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Credit card companies hoping to make customers out of new college students might find themselves at a roadblock. In the coming year, some members of congress hope to implement legislation that tightens restrictions and keeps credit card companies from taking advantage of college students. KSMU's Brett Moser reports.
With a new school year around the corner, incoming college students might be inclined to apply for a credit card.
But some members of congress, such as Missouri's senator Claire McCaskill, are pushing to increase the requirements for a student credit card.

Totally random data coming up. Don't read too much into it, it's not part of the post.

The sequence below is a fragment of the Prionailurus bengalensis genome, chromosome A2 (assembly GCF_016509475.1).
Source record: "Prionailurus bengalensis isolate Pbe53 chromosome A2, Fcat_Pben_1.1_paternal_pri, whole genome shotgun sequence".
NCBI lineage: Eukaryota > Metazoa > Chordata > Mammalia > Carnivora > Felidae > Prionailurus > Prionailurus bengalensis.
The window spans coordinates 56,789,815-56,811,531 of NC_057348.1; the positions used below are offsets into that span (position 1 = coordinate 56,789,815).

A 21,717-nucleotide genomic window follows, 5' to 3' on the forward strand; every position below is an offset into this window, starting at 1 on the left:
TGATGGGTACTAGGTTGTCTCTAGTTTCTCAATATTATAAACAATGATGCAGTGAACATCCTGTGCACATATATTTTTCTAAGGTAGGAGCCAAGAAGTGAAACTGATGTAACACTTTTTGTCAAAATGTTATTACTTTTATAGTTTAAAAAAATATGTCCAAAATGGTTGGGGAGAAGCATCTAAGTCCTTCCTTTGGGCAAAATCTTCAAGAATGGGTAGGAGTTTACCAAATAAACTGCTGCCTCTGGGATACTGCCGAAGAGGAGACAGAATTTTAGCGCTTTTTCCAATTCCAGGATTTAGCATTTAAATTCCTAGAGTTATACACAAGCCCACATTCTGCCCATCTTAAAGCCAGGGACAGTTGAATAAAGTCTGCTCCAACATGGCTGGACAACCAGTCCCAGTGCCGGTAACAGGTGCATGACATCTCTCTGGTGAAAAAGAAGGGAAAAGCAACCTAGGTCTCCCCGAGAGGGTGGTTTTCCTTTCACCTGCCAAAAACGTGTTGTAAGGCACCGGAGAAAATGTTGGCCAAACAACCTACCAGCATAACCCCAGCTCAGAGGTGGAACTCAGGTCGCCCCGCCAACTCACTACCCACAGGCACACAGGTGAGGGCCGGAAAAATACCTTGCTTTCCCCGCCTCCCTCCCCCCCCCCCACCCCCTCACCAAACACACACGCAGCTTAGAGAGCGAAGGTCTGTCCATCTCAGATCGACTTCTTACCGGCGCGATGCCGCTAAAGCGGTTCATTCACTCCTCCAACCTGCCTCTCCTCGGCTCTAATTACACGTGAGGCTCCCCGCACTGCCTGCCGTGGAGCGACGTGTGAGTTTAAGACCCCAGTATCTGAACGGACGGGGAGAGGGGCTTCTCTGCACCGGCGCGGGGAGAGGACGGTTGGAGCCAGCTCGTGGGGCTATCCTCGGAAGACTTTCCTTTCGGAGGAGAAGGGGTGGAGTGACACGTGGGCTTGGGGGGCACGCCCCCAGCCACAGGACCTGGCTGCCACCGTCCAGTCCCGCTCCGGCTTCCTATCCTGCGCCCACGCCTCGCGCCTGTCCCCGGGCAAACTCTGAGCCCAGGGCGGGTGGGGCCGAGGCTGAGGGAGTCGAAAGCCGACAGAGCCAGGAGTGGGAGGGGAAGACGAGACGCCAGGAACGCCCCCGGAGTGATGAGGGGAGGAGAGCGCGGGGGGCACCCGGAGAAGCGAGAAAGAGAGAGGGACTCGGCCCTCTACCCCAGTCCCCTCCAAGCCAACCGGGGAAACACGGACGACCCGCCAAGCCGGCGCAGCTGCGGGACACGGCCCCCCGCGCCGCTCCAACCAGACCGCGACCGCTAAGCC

Maria Speiser, Press Secretary for McCaskill explains the focus of the legislation.
The Credit Card Accountability, Responsibility, and Disclosure Act, or C.A.R.D Act, is a comprehensive piece of legislation that was announced earlier this year. The bill received a hearing, but is now awaiting committee approval.
Speiser says the main point of the bill regarding student credit would require credit card companies to verify the income of full time students under the age of twenty one.
If a student's income is deemed insufficient, then a parent or legal guardian would be required to cosign.
Some students look to credit cards as a valuable lifeline, but Speiser says that because of the current economic state, it's important that the proper protections are put in place.
For KSMU News, I'm Brett Moser.